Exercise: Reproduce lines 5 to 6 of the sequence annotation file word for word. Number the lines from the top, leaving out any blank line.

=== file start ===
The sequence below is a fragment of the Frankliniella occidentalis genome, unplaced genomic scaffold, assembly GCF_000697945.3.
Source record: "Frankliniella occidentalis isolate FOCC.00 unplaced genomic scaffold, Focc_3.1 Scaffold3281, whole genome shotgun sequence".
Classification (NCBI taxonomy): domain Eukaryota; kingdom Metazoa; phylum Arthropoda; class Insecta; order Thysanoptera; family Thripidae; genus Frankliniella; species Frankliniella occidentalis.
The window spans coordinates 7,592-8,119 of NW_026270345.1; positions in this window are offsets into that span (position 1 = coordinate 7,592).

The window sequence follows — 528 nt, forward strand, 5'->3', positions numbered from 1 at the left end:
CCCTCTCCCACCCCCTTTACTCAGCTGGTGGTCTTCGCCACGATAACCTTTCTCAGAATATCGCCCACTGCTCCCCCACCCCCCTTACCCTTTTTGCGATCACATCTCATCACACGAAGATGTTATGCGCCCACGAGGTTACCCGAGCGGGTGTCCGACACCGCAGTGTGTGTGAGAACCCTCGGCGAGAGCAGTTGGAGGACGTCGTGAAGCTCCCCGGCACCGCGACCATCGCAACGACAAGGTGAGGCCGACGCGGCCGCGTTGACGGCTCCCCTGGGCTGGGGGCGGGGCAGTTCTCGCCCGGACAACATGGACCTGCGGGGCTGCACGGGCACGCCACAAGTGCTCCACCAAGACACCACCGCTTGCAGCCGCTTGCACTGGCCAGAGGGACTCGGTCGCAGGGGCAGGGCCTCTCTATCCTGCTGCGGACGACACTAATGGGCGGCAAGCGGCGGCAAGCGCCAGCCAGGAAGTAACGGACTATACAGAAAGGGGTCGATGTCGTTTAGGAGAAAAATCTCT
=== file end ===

The window sequence follows — 528 nt, forward strand, 5'->3', positions numbered from 1 at the left end:
CCCTCTCCCACCCCCTTTACTCAGCTGGTGGTCTTCGCCACGATAACCTTTCTCAGAATATCGCCCACTGCTCCCCCACCCCCCTTACCCTTTTTGCGATCACATCTCATCACACGAAGATGTTATGCGCCCACGAGGTTACCCGAGCGGGTGTCCGACACCGCAGTGTGTGTGAGAACCCTCGGCGAGAGCAGTTGGAGGACGTCGTGAAGCTCCCCGGCACCGCGACCATCGCAACGACAAGGTGAGGCCGACGCGGCCGCGTTGACGGCTCCCCTGGGCTGGGGGCGGGGCAGTTCTCGCCCGGACAACATGGACCTGCGGGGCTGCACGGGCACGCCACAAGTGCTCCACCAAGACACCACCGCTTGCAGCCGCTTGCACTGGCCAGAGGGACTCGGTCGCAGGGGCAGGGCCTCTCTATCCTGCTGCGGACGACACTAATGGGCGGCAAGCGGCGGCAAGCGCCAGCCAGGAAGTAACGGACTATACAGAAAGGGGTCGATGTCGTTTAGGAGAAAAATCTCT